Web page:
×

Uh-oh, it looks like your Internet Explorer is out of date.

For a better shopping experience, please upgrade now.

Financing the Athenian Fleet: Public Taxation and Social Relations
     

Financing the Athenian Fleet: Public Taxation and Social Relations

by Vincent Gabrielsen
 

See All Formats & Editions

To meet the enormous expenses of maintaining its powerful navy, democratic Athens gave wealthy citizens responsibility for financing and commanding the fleet. Known as trierarchs—literally, ship commanders—they bore the expenses of maintaining and repairing the ships, as well as recruiting and provisioning their crews. The trierarchy grew into a

Overview

To meet the enormous expenses of maintaining its powerful navy, democratic Athens gave wealthy citizens responsibility for financing and commanding the fleet. Known as trierarchs—literally, ship commanders—they bore the expenses of maintaining and repairing the ships, as well as recruiting and provisioning their crews. The trierarchy grew into a powerful social institution that was indispensable to Athens and primarily responsible for the city's naval prowess in the classical period.

Financing the Athenian Fleet is the first full-length study of the financial, logistical, and social organization of the Athenian navy. Using a rich variety of sources, particularly the enormous body of inscriptions that served as naval records, Vincent Gabrielsen examines the development and function of the Athenian trierarchy and revises our understanding of the social, political, and ideological mechanisms of which that institution was a part. Exploring the workings, ships, and gear of Athens' navy, Gabrielsen explains how a huge, costly, and highly effective operation was run thanks to the voluntary service and contributions of the wealthy trierarchs. He concludes with a discussion of the broader implications of the relationship between Athens' democracy and its wealthiest citizens.

Editorial Reviews

Booknews
In order to keep its powerful navy afloat, democratic Athens charged its leading citizens to finance the maintenance and repair of the ships and the recruitment and provisioning of the crews. Using naval records and other sources, Gabrielsen (classics, U. of Copenhagen) shows how the mechanisms worked and how the class of trierarch fit into the larger society and grew into a powerful institution. Annotation c. Book News, Inc., Portland, OR (booknews.com)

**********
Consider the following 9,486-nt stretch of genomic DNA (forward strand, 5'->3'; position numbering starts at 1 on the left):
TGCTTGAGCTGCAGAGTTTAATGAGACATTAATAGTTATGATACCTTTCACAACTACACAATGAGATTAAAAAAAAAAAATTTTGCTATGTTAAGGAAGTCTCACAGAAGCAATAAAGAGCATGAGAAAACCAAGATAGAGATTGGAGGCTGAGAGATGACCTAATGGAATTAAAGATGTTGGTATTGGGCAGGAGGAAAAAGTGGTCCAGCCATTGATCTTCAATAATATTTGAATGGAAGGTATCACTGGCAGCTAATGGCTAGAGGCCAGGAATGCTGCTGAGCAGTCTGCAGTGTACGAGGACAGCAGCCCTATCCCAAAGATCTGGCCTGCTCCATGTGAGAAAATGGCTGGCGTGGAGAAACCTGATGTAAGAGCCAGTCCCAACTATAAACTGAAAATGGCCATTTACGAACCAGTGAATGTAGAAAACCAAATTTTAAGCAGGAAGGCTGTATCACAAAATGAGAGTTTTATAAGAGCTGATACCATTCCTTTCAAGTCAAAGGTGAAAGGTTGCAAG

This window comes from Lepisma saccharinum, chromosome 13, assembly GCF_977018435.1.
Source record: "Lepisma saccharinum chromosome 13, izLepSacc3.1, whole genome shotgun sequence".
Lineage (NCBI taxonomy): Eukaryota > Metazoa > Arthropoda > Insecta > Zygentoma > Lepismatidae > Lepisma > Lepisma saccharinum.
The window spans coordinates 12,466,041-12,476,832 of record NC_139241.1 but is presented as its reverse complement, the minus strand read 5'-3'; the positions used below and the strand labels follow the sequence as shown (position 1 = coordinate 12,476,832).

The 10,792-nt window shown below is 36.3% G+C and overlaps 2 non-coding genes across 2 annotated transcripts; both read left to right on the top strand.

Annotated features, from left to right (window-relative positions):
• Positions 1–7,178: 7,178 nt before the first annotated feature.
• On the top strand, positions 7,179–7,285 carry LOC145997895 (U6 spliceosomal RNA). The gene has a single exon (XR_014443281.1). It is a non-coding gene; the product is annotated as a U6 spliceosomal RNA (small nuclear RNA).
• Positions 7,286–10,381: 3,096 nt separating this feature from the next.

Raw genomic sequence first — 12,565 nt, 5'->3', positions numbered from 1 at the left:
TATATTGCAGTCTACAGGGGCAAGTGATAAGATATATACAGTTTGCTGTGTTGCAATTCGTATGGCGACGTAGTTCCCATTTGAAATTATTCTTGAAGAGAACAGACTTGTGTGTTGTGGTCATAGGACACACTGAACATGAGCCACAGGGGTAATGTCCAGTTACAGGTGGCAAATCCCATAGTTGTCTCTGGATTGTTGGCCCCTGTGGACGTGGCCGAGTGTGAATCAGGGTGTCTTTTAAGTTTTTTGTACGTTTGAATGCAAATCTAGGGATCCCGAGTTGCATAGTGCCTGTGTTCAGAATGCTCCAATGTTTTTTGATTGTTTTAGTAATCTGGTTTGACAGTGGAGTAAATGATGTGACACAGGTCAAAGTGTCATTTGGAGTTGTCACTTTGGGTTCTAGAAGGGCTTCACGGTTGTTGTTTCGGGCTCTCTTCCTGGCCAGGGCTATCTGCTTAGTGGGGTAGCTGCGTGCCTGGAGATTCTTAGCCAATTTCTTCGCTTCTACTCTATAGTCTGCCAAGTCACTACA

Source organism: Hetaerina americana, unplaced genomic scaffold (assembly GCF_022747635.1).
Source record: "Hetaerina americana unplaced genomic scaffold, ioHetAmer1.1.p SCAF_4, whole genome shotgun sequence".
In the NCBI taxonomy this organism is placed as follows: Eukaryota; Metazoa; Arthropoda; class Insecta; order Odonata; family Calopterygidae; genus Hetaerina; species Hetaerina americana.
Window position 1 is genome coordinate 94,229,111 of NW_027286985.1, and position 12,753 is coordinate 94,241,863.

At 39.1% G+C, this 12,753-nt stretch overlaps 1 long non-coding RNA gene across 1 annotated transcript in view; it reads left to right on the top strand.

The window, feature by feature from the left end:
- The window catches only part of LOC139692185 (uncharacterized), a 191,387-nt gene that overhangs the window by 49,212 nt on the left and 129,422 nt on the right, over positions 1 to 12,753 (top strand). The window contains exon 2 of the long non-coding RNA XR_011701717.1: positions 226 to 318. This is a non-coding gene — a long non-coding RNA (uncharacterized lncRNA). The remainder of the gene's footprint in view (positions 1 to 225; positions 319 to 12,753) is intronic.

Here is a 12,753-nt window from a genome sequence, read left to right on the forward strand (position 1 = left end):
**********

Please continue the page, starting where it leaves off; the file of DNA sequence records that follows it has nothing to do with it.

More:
American Historical Review - Mark Munn
"All will appreciate the significance of Gabrielsen's book, for he has demonstrated, more clearly than his predecessors in the study of the trierarchy, the delicate balance between the state and the 'private sector' in this supreme military installation."

American Historical Review

All will appreciate the significance of Gabrielsen's book, for he has demonstrated, more clearly than his predecessors in the study of the trierarchy, the delicate balance between the state and the 'private sector' in this supreme military installation.

— Mark Munn

Greece and Rome
"A very valuable book. Gabrielsen offers a comprehensive and careful investigation of the trierarchy which goes beyond the reconstruction of fiscals and military realia to place the institution in its social context."

Product Details

ISBN-13:
9780801899300
Publisher:
Johns Hopkins University Press
Publication date:
12/29/2010
Sold by:
Barnes & Noble
Format:
NOOK Book
Pages:
328
File size:
2 MB
Age Range:
18 Years

What People are Saying About This

Robert Wallace
"This is a marvelous book: an original, well-researched, and compelling treatment of the financial organization of the Atheniannavy, from which Gabrielsen expands our understanding of the functioning of Athens' democratic government. In particular, he addresses the topic of how democracy induced its richer members not to hide their money but to spend it on behalf of Athens. Gabrielsen has mastered a rich body of unusual—and fundamental—material which he presents with clarity and intelligence. This book is a major contribution to Athenian social history."

Meet the Author

Vincent Gabrielsen is a professor of ancient history at the University of Copenhagen. Born in Piraeus, Greece, he is the author of Remuneration of State Officials in Fourth Century BC Athens.

Customer Reviews

Average Review:

Post to your social network

     

Most Helpful Customer Reviews

See all customer reviews